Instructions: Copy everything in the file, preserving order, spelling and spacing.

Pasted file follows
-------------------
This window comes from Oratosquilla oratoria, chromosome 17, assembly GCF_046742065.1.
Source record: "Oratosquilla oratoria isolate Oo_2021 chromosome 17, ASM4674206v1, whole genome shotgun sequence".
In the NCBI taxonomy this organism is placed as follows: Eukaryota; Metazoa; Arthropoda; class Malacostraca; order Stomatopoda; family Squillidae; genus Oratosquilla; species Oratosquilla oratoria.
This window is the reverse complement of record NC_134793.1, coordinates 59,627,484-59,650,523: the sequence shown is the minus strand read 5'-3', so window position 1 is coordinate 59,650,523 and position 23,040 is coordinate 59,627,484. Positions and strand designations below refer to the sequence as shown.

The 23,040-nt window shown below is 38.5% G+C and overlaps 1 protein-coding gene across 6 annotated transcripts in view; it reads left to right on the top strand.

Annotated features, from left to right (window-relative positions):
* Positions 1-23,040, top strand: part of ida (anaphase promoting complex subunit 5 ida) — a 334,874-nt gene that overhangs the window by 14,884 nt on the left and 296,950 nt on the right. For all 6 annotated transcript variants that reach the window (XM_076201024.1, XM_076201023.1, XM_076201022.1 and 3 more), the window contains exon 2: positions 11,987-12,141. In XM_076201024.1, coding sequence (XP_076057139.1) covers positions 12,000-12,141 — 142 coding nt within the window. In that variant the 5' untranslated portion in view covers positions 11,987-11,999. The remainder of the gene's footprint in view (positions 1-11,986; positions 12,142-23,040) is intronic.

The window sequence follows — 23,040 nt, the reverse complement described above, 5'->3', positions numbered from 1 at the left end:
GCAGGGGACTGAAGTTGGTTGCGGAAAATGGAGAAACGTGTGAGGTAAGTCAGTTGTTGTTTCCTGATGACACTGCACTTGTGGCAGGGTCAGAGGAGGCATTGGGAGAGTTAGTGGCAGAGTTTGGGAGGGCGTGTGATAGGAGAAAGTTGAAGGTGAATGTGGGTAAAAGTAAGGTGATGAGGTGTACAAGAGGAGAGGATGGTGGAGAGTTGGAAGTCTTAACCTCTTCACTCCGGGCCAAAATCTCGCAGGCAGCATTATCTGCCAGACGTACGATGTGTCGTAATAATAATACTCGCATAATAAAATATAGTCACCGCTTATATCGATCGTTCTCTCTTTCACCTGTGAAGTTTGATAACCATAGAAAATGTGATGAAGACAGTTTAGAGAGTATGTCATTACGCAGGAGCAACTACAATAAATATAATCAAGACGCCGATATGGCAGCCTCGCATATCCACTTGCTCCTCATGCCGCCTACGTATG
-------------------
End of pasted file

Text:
This window comes from Oratosquilla oratoria, chromosome 17, assembly GCF_046742065.1.
Source record: "Oratosquilla oratoria isolate Oo_2021 chromosome 17, ASM4674206v1, whole genome shotgun sequence".
In the NCBI taxonomy this organism is placed as follows: Eukaryota; Metazoa; Arthropoda; class Malacostraca; order Stomatopoda; family Squillidae; genus Oratosquilla; species Oratosquilla oratoria.
This window is the reverse complement of record NC_134793.1, coordinates 59,627,484-59,650,523: the sequence shown is the minus strand read 5'-3', so window position 1 is coordinate 59,650,523 and position 23,040 is coordinate 59,627,484. Positions and strand designations below refer to the sequence as shown.

The 23,040-nt window shown below is 38.5% G+C and overlaps 1 protein-coding gene across 6 annotated transcripts in view; it reads left to right on the top strand.

Annotated features, from left to right (window-relative positions):
* Positions 1-23,040, top strand: part of ida (anaphase promoting complex subunit 5 ida) — a 334,874-nt gene that overhangs the window by 14,884 nt on the left and 296,950 nt on the right. For all 6 annotated transcript variants that reach the window (XM_076201024.1, XM_076201023.1, XM_076201022.1 and 3 more), the window contains exon 2: positions 11,987-12,141. In XM_076201024.1, coding sequence (XP_076057139.1) covers positions 12,000-12,141 — 142 coding nt within the window. In that variant the 5' untranslated portion in view covers positions 11,987-11,999. The remainder of the gene's footprint in view (positions 1-11,986; positions 12,142-23,040) is intronic.

The window sequence follows — 23,040 nt, the reverse complement described above, 5'->3', positions numbered from 1 at the left end:
GCAGGGGACTGAAGTTGGTTGCGGAAAATGGAGAAACGTGTGAGGTAAGTCAGTTGTTGTTTCCTGATGACACTGCACTTGTGGCAGGGTCAGAGGAGGCATTGGGAGAGTTAGTGGCAGAGTTTGGGAGGGCGTGTGATAGGAGAAAGTTGAAGGTGAATGTGGGTAAAAGTAAGGTGATGAGGTGTACAAGAGGAGAGGATGGTGGAGAGTTGGAAGTCTTAACCTCTTCACTCCGGGCCAAAATCTCGCAGGCAGCATTATCTGCCAGACGTACGATGTGTCGTAATAATAATACTCGCATAATAAAATATAGTCACCGCTTATATCGATCGTTCTCTCTTTCACCTGTGAAGTTTGATAACCATAGAAAATGTGATGAAGACAGTTTAGAGAGTATGTCATTACGCAGGAGCAACTACAATAAATATAATCAAGACGCCGATATGGCAGCCTCGCATATCCACTTGCTCCTCATGCCGCCTACGTATG